"Silica is a hard glassy substance which melts at 1710°C (3110°F) to a transparent glass. This temperature is too high for a potter's kiln and so some way of melting silica at a lower temperature is used in order to make a glaze. Fluxes are mixed with the silica. These have the effect of brining down the melting temperature to within range of the potter's kiln. The resulting melt is a mixture of silica and other oxides which link together on cooling to form a glass. Silica is the necessary constituent of this glass."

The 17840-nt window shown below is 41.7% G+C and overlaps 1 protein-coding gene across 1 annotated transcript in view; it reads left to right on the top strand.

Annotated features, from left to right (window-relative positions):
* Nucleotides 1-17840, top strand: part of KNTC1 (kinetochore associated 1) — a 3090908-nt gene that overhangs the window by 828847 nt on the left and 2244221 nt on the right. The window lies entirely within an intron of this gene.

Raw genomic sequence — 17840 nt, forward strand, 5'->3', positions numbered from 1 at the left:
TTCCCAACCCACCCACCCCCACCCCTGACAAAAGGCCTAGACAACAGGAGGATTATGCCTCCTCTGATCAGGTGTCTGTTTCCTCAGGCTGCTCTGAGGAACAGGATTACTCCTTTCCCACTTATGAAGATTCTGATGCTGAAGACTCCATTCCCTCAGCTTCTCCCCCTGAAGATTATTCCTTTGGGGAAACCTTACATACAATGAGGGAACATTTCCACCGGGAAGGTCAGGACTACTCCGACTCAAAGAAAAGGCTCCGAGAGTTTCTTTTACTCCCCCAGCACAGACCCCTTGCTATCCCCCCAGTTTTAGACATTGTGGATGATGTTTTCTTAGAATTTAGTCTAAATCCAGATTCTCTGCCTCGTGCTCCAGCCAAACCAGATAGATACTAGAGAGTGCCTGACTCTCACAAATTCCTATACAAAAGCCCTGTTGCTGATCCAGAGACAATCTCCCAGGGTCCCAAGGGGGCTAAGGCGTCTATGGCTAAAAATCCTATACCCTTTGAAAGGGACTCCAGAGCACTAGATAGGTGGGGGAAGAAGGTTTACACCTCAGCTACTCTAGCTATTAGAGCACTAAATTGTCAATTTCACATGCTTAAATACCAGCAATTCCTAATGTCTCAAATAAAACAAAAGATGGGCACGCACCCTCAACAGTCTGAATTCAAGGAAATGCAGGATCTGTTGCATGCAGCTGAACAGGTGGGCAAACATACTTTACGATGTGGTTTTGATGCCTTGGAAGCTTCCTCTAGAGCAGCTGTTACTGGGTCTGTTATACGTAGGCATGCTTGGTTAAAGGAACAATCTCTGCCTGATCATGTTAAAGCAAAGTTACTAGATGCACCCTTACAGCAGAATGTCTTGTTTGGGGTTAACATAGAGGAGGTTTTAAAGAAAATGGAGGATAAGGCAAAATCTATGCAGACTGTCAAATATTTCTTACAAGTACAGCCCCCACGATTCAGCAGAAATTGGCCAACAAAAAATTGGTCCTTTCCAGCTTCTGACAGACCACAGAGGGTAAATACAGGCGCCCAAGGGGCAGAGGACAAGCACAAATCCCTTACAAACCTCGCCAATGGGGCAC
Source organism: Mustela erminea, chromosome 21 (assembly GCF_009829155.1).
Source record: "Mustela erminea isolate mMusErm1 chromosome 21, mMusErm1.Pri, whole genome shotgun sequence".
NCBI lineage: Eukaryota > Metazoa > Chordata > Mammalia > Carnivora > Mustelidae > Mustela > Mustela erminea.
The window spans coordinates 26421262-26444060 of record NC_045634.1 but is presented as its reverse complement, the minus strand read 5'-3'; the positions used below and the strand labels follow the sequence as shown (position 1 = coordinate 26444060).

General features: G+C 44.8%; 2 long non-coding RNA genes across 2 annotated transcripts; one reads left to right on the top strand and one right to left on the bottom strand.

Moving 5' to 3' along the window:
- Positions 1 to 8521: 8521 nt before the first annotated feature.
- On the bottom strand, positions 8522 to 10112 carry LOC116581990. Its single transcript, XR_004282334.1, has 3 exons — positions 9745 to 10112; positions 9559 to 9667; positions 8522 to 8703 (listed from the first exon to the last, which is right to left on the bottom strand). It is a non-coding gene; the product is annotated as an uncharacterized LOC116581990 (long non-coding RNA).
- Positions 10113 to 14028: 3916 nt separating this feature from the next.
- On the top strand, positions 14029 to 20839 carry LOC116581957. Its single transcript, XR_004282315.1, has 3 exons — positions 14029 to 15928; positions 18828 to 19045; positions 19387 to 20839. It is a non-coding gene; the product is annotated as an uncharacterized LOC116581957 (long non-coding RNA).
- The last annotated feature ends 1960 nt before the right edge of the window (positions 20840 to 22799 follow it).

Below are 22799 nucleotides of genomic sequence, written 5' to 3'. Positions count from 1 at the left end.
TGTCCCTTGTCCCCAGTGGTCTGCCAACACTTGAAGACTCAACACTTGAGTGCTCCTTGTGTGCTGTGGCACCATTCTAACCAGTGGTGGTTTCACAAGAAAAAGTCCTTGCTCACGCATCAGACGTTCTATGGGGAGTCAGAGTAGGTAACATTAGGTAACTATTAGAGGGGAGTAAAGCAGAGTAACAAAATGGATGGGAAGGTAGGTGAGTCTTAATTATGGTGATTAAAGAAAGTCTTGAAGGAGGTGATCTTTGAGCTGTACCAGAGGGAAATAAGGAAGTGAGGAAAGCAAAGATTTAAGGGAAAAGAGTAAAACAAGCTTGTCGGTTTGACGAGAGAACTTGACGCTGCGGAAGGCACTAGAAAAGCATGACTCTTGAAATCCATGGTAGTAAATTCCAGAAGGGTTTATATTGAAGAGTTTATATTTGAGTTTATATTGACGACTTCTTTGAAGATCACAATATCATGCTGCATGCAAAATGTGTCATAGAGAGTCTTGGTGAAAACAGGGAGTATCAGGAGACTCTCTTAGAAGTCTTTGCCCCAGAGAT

-The Potter's Dictionary of Materials and Techniques

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AKA Flint. The most common source of silica in clay bodies and glazes. Increases the thermal expansion in clays and decreases thermal expansion in glazes. Also used to raise the melting point in glaze. 200 mesh is often used in clay.

325 mesh silica is typically used in glazes.

A microcrystalline silica. A very finely divided or “micro” form of quartz physically bound together as loose agglomerates.